Emerald City offers an encore run of “If You Take A Mouse To School”

Emerald City Theatre Presents
An Encore Presentation of

Mouse show image

August 6 – September 27

Emerald City Theatre is celebrating the "Back to School" season with an encore presentation of If You Take a Mouse to School, last season’s wildly popular world premiere adaptation based on Laura Numeroff and Felicia Bond‘s national bestseller.

INFO: Performing August 6 – September 27 at the Apollo Theater, 2540 N. Lincoln Avenue, this play is best suited for families with children ages 3 to 6.
Tickets are $15 (adults), and $12 (kids). For tickets and further information, call the Apollo Theater box office at (773) 935-6100 or visit emeraldcitytheatre.com.

SneezeSYNOPSIS: In a rollicking romp, Numeroff and Bond send the energetic, exuberant star of If You Give a Mouse a Cookie and If You Take a Mouse to the Movies (and his boy sidekick) into the classroom. Once at school, the mercurial mouse happily bounds from one activity to the next: he spells "a word or two" on the blackboard, conducts a science experiment, builds "a little mouse house" out of blocks, and fashions furniture for it with clay. Realizing he needs something on his new bookshelf, the ambitious critter collects paper and pencils and creates his own book, which he then wants to take home, in "your" lunch box. As animated as the whiskered student it depicts, Bond’s art lives up to expectation, featuring her customary crisp colors and kid-pleasing details. Its school setting, tried-and-true tone and popular protagonist mark this title as a winner."

PERSONNEL: If You Take a Mouse to School is directed by Ernie Nolan (Associate Artistic Director). Cast members include Matt Olson (Boy), Joe Goldammer (Mouse), and Sam Nicodemus (Various Women). Designers are Katie Schweiger (Scenic), Nathan Rohrer (Costumes), Patrick King (Lighting), Joe Court (Sound), Tara Morton (Puppets/Props), Joshua Lansing (Technical Director) and Scott Deter (Stage Manager).

Senate confirms Broadway producer as next NEA chair

This afternoon, the U.S. Senate confirmed Broadway producer Rocco Landesman to serve as the next National Endowment for the Arts chair and former Congressman Jim Leach to serve as National Endowment for the Humanities chair. Both are expected to begin work next week.  Americans for the Arts President and CEO Robert L. Lynch issued the following statement:

"Today’s Senate confirmation of Rocco Landesman and Congressman Jim Leach marks a moment of great opportunity for our nation’s cultural agencies. Landesman embarks as Chair of the nation’s arts agency with a robust agenda, an upward trajectory of funding, broad Congressional approval, and a White House committed to attracting national attention to the value of the arts and integrating them into broader domestic policies."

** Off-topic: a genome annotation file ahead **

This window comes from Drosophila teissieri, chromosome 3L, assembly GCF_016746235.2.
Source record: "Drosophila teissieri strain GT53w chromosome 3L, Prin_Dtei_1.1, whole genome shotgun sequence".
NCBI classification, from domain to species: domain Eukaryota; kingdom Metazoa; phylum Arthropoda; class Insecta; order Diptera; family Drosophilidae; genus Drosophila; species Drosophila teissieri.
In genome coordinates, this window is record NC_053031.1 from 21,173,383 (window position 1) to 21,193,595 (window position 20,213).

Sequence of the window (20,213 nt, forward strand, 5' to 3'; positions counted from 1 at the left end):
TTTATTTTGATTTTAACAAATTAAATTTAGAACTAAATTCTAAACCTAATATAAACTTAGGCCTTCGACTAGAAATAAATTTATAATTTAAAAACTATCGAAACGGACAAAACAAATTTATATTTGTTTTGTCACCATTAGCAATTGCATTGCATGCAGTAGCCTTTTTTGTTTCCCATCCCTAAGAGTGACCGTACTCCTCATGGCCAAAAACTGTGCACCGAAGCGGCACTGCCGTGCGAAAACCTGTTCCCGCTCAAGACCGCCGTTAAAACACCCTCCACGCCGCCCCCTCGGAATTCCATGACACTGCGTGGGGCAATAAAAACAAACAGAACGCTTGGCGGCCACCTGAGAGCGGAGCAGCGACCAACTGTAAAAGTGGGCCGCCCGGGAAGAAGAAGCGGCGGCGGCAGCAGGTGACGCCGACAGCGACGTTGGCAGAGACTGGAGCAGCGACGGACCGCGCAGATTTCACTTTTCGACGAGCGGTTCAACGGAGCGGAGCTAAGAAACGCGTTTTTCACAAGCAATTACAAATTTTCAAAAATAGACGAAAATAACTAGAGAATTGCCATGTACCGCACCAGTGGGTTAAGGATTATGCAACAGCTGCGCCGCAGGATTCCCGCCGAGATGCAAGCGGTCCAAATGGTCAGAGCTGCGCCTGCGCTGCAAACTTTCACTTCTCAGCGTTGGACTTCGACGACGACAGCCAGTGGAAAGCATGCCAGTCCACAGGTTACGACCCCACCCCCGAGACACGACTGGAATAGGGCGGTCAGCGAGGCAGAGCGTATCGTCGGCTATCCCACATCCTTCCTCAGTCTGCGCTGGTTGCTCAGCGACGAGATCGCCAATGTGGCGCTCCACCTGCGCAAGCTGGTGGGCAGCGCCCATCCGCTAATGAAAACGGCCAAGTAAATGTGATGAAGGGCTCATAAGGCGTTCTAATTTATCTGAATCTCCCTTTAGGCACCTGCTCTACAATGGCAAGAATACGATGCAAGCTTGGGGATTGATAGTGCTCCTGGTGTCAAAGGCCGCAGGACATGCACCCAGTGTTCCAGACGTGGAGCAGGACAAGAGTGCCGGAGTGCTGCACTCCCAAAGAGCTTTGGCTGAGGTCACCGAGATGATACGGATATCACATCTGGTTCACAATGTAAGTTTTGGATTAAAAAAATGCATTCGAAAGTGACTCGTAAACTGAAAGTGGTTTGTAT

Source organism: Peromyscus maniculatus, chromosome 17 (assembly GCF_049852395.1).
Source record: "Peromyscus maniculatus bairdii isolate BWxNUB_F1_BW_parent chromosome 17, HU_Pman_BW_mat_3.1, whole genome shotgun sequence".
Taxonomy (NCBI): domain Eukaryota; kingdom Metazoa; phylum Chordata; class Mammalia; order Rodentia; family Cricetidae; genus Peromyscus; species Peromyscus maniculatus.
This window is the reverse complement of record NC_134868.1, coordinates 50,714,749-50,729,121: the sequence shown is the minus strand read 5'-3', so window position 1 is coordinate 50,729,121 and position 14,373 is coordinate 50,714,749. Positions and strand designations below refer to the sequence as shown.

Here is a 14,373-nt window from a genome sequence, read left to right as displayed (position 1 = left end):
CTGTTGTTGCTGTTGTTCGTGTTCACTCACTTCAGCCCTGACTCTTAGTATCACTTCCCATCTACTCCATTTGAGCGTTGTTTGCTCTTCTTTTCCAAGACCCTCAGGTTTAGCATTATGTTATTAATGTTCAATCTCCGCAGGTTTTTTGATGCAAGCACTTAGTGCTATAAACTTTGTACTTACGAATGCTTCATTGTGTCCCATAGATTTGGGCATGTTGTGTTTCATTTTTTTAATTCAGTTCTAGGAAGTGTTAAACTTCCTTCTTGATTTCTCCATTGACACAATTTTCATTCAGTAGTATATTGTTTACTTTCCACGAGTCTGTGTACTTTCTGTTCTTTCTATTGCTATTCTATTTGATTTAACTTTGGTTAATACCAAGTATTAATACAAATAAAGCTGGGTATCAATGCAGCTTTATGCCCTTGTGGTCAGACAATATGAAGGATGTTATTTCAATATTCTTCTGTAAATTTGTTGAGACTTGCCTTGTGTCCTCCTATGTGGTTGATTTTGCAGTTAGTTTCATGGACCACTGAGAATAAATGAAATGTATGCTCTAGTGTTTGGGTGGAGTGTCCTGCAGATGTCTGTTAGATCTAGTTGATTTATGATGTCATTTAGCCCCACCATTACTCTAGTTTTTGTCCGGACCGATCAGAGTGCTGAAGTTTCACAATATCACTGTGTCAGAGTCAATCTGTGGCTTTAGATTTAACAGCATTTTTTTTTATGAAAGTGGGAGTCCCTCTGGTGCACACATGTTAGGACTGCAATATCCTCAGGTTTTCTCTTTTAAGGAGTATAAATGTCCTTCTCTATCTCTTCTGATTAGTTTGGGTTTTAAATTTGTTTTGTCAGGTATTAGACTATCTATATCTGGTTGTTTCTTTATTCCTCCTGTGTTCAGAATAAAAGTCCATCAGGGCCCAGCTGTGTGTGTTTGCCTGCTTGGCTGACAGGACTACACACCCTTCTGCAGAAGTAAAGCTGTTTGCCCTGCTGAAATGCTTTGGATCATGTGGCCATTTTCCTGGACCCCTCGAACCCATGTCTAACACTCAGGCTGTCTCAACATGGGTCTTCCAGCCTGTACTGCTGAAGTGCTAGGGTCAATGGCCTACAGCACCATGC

Rocco LandesmanUpon his nomination, Mr. Landesman said, "I am honored to receive the Senate’s vote of confirmation.  I look forward to serving the nation as Chairman of the National Endowment for the Arts. I believe this is an auspicious time for the NEA and the country. Art is essential to the civic, economic, and cultural vitality of our nation. It reflects who we are and what we stand for — freedom of expression, imagination, and vision. I am eager to work with our many partners to bring quality arts programs to neighborhoods and communities across the country."

Congress has now recessed for August.  When they return after Labor Day, the House and Senate will resume work on finishing the appropriations process for FY 2010.  Currently, the House has approved NEA funding at $170 million but must await the Senate’s completion of their bill, which the Appropriations Committee set at only $161.3 million.   While both of these funding levels represent increases above its current budget, these bills will need to be reconciled and a final compromise bill signed into law by President Obama this fall.


Interesting Chicago-related comments in Robin Pogrebin’s NY times interview with Landesman:

While Dana Gioia, his immediate predecessor, made a point of spreading endowment funds to every Congressional district, for example, Mr. Landesman said he expected to focus on financing the best art, regardless of location.

“I don’t know if there’s a theater in Peoria, but I would bet that it’s not as good as Steppenwolf or the Goodman,” he said, referring to two of Chicago’s most prominent theater companies. “There is going to be some push-back from me about democratizing arts grants to the point where you really have to answer some questions about artistic merit.”

“And frankly,” he added, “there are some institutions on the precipice that should go over it. We might be overbuilt in some cases.”

And regarding the Arts role in the country’s economics health:

Mr. Landesman said that as chairman he will focus on the potential of the arts to help in the country’s economic recovery.

“I wouldn’t have come to the N.E.A. if it was just about padding around in the agency,” he said, and worrying about which nonprofits deserve more funds. “We need to have a seat at the big table with the grown-ups. Art should be part of the plans to come out of this recession.”

………“When you bring artists into a town, it changes the character, attracts economic development, makes it more attractive to live in and renews the economics of that town,” he said. “There are ways to draw artists into the center of things that will attract other people.”

Read the entire NY Times interview here.